Can an Exciting Development Bring this Chip Maker Back to Life?

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It’s been a rough year for Intel (NASDAQ: INTC) investors.  Their stock has suffered from the one-two punch of a collapsing stock price and the popular belief that its core business is going the way of the buggy whip.  Shares of this technology behemoth wallow at multi-year lows after losing more than a quarter of their value since the spring of 2012.

Intel’s woes were exacerbated when the company’s fiscal fourth-quarter and full-year results landed on the market with a thud.  Financial pundits were quick to confidently proclaim that the personal computer is sure to go extinct along with the dodo bird.  Assuming that the PC is indeed dead technology, then the impetus is on Intel to finally make headway into the mobile market that has so far eluded the semiconductor company.  While progress on this front has been painfully slow, there may be indications that Intel is finally getting its act together.  If this is true, will this mark the beginning of Intel’s rise from the ashes?

Good riddance to 2012, an intriguing possibility in 2013   

Indeed, Intel’s fourth-quarter results were poor. There’s no sugarcoating the fact that earnings for the quarter dropped 27% year over year. Revenues fell 3% versus the prior year’s fourth quarter, and the company expects another 6% decline in revenues for the current quarter. For the full year, revenues and earnings per share dropped 1.2% and 11%, respectively. To add to investors’ misery, the market got spooked about Intel’s plan to spend $13 billion on capital expenditures next year. Gross margins are heavily scrutinized for a semiconductor company such as Intel, and the market wasn’t pleased to see margin contraction of almost seven percentage points from last year’s fourth quarter.

However, there may a reason for investor optimism about Intel’s frustratingly slow entry into the mobile chip market.  At the 2013 Mobile World Conference, Intel CEO Paul Otellini touted the company’s chips in 10 phones shipping in 20 countries (though not the U.S.), and it keeps improving its power consumption and performance. 

At the same conference a year ago, Intel’s mobile chips were almost nonexistent.  Specifically, Intel points to its Clover Trail chip as a means of significantly penetrating the smartphone market.  Furthermore, Intel now believes it has made significant progress on power consumption, an issue that had previously hampered the company’s reputation.  Intel now believes its chips are as efficient as those offered by ARM.

It’s all about mobile

The financial media has essentially made up its mind that the PC is officially dead, and that investors would be better served buying stock in Qualcomm (NASDAQ: QCOM) or Broadcom (NASDAQ: BRCM). The investing thesis here is that Intel has fallen too far behind the trend away from desktop and laptop computers.  However, you would be well-advised not to write off Intel completely, as it finally appears the company is making progress in mobile.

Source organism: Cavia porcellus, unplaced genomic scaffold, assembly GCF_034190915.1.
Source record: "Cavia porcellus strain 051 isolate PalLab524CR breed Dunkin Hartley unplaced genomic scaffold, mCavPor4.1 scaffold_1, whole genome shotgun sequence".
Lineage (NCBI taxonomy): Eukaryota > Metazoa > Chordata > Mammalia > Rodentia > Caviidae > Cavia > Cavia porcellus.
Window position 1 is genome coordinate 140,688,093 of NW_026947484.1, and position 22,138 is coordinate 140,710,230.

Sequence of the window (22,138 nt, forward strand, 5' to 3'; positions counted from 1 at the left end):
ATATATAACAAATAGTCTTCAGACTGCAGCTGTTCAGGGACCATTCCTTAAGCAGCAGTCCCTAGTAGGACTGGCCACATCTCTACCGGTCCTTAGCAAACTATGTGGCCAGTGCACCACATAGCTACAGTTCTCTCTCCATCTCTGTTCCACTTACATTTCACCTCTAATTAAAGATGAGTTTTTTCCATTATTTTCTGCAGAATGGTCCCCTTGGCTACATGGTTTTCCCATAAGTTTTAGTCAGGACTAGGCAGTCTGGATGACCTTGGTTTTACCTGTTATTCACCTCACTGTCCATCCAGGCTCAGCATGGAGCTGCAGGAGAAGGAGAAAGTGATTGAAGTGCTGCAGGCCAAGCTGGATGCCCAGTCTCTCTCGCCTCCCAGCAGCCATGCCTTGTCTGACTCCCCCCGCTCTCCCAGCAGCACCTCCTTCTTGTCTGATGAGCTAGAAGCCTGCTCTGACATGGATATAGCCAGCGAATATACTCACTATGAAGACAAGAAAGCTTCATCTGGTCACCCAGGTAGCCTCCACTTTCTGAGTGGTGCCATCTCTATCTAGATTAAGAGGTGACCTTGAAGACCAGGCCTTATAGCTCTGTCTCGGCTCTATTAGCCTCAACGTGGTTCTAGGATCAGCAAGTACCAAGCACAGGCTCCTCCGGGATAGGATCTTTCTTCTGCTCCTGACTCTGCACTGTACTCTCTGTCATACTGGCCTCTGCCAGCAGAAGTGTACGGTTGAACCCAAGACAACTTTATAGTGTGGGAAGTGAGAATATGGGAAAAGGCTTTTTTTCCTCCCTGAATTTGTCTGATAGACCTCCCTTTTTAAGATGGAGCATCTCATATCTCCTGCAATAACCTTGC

To be fair, both Qualcomm and Broadcom are good companies.  Qualcomm revealed in its 2012 annual report, that revenue and diluted earnings per share increased by 27% and 39%, respectively.  The company has raised its dividend by more than 12% compounded annually over the last five years.

Broadcom saw full-year fiscal 2012 sales growth of more than 8%, although profitability is an ongoing concern after the company revealed diluted earnings per share decreased by almost 25% year over year.  To soothe investor concerns, Broadcom raised its dividend by 10% in January.  Even with these increases, the stock only yields 1.3% at current prices, and the stock carries a rich valuation of more than 27 times its 2012 diluted earnings per share.

The Foolish takeaway

If Intel were to finally make meaningful progress on the mobile chip front, the investing opportunity would be abundantly clear.  Intel is trading very cheaply by most valuation measures.  Despite the uproar about the company’s supposedly terrible quarter, Intel still reported $2.13 in full-year 2012 earnings. That means that at a price of $21, investors are paying less than 10 times trailing earnings. It’s clear that the market has priced in little to no growth for Intel.

Effectively entering the mobile market would be a boon for Intel and the positive catalyst that might finally result in multiple expansion instead of multiple contraction.  While Intel might not command the same valuations as Broadcom or Qualcomm, you’d have to think the market would meet somewhere in the middle — likely at a higher P/E ratio than where it is currently.  For the time being, investors willing to take that chance are offered a 4.5% dividend yield to wait for this to take hold.


Robert Ciura owns shares of Intel. The Motley Fool recommends Intel. The Motley Fool owns shares of Intel and Qualcomm. Try any of our Foolish newsletter services free for 30 days. We Fools may not all hold the same opinions, but we all believe that considering a diverse range of insights makes us better investors. The Motley Fool has a disclosure policy. Is this post wrong? Click here. Think you can do better? Join us and write your own!

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